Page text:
We noticed that you're using an unsupported browser. The TripAdvisor website may not display properly.
We support the following browsers:
Windows: Internet Explorer, Mozilla Firefox, Google Chrome. Mac: Safari.

More help please....

Which Toronto hotels are on sale?
mm/dd/yyyy mm/dd/yyyy
See hotels
Newcastle, United...
Level Contributor
934 posts
41 reviews
Save Topic
More help please....

It's me again. Can any one advise me whether there is an outdoor swimming pool/resort in Toronto?

I've never been to Canada and have been advised that the weather will be hot in August (18-31st). As my 11 yr old loves swimming, it is inevitable we will be frequenting a pool or 2 and I'd prefer not to be inside missing the good weather!

We're also planning to visit Niagara Falls, would any one know if there's similar facilities there?

Thanks.

Kelowna, Canada
Level Contributor
917 posts
183 reviews
Save Reply
1. Re: More help please....

In Toronto Radison Plaza Hotel Admiral; Crowne Plaza; Four Seasons; Holiday Inn on King; Best Western Primrose all list outdoor pools. In Niagara Falls Quality Inn Clifton Hill; both EconoLodges; Rodeway Inn; many others. And yes you can probably expect it to be hot in August, hot enough to swim outdoors. Toronto also has beaches and the lake is usually swimable.

Have a good time.

Newcastle, United...
Level Contributor
934 posts
41 reviews
Save Reply
2. Re: More help please....

Thank you your reply was very helpful.

What are the beaches like in Toronto?

Toronto, Canada
Level Contributor
931 posts
9 reviews
Save Reply
3. Re: More help please....

I wouldn't depend on the beaches. I can remember many recent summers with the beaches too polluted for swimming at times and being shut down.

Victoria, B.C.
Level Contributor
367 posts
Save Reply
4. Re: More help please....

To have a “guaranteed swimming” beach, you pretty well have to go out of Toronto – minimum 1 hour drive(?) That being said, the Island *may* be more reliable than other Toronto-Lake Ontario beaches, and is a fun outing in any case.

See here: http://www.toronto.ca/parks/island/index.htm

In Toronto itself, during a hot August, any place with water will be *busy*, LOL, but here are two outdoor options. Unfortunately, I don’t think either is very easy to get to unless you’re driving – but a poster living in Toronto may have a different view:

Sunnyside [Gus Ryder] Pool (or others as shown) – might phone #’s somewhere on the site

www.toronto.ca/parks/openingpools2005.htm (probably will update for 2006 by June)

-- This is a bit of a landmark, since it was part of a beach/amusement area almost from the beginning of Toronto’s history. However, only the pool is left and, as a pool, it isn’t anything special – although it is right next to Lake Ontario and there is a walking path, food stalls and, I *think*, the Sunnyside Beach Café.

Ontario Place – a whole day (or perhaps afternoon & evening) outing to make cost-effective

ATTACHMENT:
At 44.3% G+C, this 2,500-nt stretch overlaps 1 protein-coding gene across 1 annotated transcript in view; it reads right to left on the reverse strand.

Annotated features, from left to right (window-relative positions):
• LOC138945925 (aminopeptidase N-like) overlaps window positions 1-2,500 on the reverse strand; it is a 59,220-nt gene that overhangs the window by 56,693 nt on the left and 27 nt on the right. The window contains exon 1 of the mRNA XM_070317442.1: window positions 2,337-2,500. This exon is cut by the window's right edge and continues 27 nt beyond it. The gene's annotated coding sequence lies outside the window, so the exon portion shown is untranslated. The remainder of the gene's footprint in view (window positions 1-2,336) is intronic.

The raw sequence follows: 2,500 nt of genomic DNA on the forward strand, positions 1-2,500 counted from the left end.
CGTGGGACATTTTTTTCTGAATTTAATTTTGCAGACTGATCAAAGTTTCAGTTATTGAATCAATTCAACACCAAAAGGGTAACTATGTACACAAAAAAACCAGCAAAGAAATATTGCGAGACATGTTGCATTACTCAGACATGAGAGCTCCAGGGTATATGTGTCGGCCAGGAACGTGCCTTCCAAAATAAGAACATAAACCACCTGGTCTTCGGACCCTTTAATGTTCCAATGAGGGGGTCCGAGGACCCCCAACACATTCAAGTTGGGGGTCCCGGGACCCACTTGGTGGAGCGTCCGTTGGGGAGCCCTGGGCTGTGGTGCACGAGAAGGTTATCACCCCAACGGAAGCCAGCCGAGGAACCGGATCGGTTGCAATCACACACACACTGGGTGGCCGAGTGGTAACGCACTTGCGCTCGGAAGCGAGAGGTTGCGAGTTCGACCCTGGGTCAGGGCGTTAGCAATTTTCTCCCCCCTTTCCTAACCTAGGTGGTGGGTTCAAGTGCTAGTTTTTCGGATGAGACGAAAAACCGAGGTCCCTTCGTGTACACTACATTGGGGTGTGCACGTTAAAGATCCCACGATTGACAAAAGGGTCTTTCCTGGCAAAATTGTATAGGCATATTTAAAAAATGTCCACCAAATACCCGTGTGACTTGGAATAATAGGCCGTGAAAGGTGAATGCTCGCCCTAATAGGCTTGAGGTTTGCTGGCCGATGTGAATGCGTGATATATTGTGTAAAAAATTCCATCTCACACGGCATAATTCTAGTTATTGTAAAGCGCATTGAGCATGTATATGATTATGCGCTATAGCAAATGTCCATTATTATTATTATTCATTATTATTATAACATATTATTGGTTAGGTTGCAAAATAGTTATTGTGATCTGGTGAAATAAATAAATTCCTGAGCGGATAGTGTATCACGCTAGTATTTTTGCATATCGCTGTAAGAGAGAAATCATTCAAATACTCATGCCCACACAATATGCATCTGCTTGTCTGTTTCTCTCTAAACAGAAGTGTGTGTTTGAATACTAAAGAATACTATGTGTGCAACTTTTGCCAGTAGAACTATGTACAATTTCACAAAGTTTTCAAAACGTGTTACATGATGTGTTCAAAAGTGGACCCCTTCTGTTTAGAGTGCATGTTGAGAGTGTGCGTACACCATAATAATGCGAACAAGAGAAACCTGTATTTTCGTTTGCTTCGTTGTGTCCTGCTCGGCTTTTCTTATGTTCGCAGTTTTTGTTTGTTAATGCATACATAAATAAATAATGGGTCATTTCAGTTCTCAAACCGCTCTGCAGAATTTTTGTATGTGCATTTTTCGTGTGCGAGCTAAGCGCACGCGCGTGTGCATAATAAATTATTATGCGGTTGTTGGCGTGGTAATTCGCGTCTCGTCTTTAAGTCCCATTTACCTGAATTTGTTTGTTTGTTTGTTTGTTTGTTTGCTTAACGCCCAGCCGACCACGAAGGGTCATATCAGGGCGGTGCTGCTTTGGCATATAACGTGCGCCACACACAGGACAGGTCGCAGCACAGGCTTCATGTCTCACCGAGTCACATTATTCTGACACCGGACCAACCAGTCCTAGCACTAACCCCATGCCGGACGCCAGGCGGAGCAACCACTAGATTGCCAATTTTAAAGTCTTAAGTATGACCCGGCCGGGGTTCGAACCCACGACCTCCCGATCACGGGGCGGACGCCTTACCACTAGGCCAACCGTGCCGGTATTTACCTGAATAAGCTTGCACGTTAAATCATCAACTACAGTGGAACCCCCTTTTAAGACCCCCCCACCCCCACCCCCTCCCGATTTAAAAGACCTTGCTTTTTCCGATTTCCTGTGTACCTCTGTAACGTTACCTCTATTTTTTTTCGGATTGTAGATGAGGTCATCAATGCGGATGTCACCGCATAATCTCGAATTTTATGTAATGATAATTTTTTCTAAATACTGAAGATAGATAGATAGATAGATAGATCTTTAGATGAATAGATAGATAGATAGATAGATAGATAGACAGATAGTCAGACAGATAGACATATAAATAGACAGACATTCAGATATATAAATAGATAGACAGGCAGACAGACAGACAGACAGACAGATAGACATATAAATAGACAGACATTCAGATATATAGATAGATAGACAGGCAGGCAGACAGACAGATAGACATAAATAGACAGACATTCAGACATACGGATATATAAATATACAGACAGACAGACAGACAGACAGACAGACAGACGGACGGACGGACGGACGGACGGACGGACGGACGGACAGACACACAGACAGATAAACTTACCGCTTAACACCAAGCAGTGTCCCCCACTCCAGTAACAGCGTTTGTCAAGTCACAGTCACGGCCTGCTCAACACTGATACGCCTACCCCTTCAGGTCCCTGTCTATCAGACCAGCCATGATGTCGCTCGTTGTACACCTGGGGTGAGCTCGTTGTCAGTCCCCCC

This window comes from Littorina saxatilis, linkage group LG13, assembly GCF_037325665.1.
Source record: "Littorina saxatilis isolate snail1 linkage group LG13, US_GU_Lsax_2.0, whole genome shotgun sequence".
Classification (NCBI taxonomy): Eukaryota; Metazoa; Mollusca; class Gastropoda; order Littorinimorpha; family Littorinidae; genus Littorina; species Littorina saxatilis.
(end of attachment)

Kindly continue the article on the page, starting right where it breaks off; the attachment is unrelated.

http://www.ontarioplace.com/

2006 prices are not yet posted, but it will let you know all of what’s available – besides the Splash Park :-) – with, perhaps, fireworks in the evening if it’s just the right time of the summer.

Hope you & your child has a wonderful trip!

Toronto
Destination Expert
for Mykonos
Level Contributor
7,250 posts
23 reviews
Save Reply
5. Re: More help please....

Although it's true that Toronto beaches sometimes are closed to swimmers because of summer water pollution, swimming probably will be possible during your visit.

Our beaches got a bad name because of pollution during the 80s and 90s, but the city has made great strides in improving water quality since then. In fact, some of Toronto's beaches now boast Blue Flag designations. Beach closures typically occur in the days immediately after thunderstorms, when storm sewers become overtaxed by heavy downpours.

The best source of information about city beaches, and those featuring the Blue Flag designation, is the following website: http://www.torontobeach.ca/

The website not only provides directions on how to reach all the beaches by public transit but, during the summer months, gives up-to-date information on water quality testing and any beach closures or swimming restrictions.

Toronto's eastern beaches area at Woodbine Avenue and Queen Street East (in the neighbourhood known locally as both The Beach and The Beaches) is well worth a visit. It offers an extensive park and tree-shaded boardwalk along the waterfront, as well as the large D.D. Summerville outdoor public swimming pool.

Your 11-year-old also might enjoy a visit to the Toronto Islands, not just for its beaches, but also for its parks and recreation facilities. The ferry ride from Harbourfront to the Islands is especially fun, and offers a spectacular view of the city skyline.

The Ontario Place Splash Park that someone else mentioned would be a good alternative for entertaining your child, as would the huge water park at Paramount Canada's Wonderland north of the city.

Toronto
Level Contributor
977 posts
Save Reply
6. Re: More help please....

Not sure how to get there, but Wild Water Kingdom is supposed to be good to spend a few hours there...

Newcastle, United...
Level Contributor
934 posts
41 reviews
Save Reply
7. Re: More help please....

Thank you for your help, we are planning to go to Paramount Canada's Wonderland, but I didn't realise there was a waterpark there too.

How many days would you say we would be likely to spend here? (say, 1 day for the theme park, 1 day water park?)

Thanks again.........

Kelowna, Canada
Level Contributor
917 posts
183 reviews
Save Reply
8. Re: More help please....

donnyb has a thorough and accurate post. I myself swim at a beach on Toronto Island(s. The ferry trip across and back is high on my list of most overlooked things for a visitor to the city to do.